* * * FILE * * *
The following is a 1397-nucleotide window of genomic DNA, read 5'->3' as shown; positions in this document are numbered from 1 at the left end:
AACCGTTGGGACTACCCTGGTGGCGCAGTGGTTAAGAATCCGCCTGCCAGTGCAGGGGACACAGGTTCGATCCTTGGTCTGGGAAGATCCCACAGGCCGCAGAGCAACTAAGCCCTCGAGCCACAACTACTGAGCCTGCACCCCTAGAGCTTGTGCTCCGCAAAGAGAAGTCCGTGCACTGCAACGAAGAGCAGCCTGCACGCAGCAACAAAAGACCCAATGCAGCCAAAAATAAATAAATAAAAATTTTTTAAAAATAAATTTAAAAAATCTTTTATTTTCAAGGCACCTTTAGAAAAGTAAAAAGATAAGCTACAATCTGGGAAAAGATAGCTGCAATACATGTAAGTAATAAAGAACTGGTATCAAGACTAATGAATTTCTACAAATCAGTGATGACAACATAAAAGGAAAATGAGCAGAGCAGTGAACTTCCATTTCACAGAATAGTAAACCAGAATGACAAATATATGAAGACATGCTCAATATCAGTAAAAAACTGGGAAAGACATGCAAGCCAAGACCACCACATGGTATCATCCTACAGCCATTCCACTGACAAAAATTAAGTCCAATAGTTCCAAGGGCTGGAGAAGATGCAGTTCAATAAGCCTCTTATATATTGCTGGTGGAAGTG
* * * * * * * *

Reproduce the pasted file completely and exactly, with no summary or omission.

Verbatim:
The following is a 1397-nucleotide window of genomic DNA, read 5'->3' as shown; positions in this document are numbered from 1 at the left end:
AACCGTTGGGACTACCCTGGTGGCGCAGTGGTTAAGAATCCGCCTGCCAGTGCAGGGGACACAGGTTCGATCCTTGGTCTGGGAAGATCCCACAGGCCGCAGAGCAACTAAGCCCTCGAGCCACAACTACTGAGCCTGCACCCCTAGAGCTTGTGCTCCGCAAAGAGAAGTCCGTGCACTGCAACGAAGAGCAGCCTGCACGCAGCAACAAAAGACCCAATGCAGCCAAAAATAAATAAATAAAAATTTTTTAAAAATAAATTTAAAAAATCTTTTATTTTCAAGGCACCTTTAGAAAAGTAAAAAGATAAGCTACAATCTGGGAAAAGATAGCTGCAATACATGTAAGTAATAAAGAACTGGTATCAAGACTAATGAATTTCTACAAATCAGTGATGACAACATAAAAGGAAAATGAGCAGAGCAGTGAACTTCCATTTCACAGAATAGTAAACCAGAATGACAAATATATGAAGACATGCTCAATATCAGTAAAAAACTGGGAAAGACATGCAAGCCAAGACCACCACATGGTATCATCCTACAGCCATTCCACTGACAAAAATTAAGTCCAATAGTTCCAAGGGCTGGAGAAGATGCAGTTCAATAAGCCTCTTATATATTGCTGGTGGAAGTG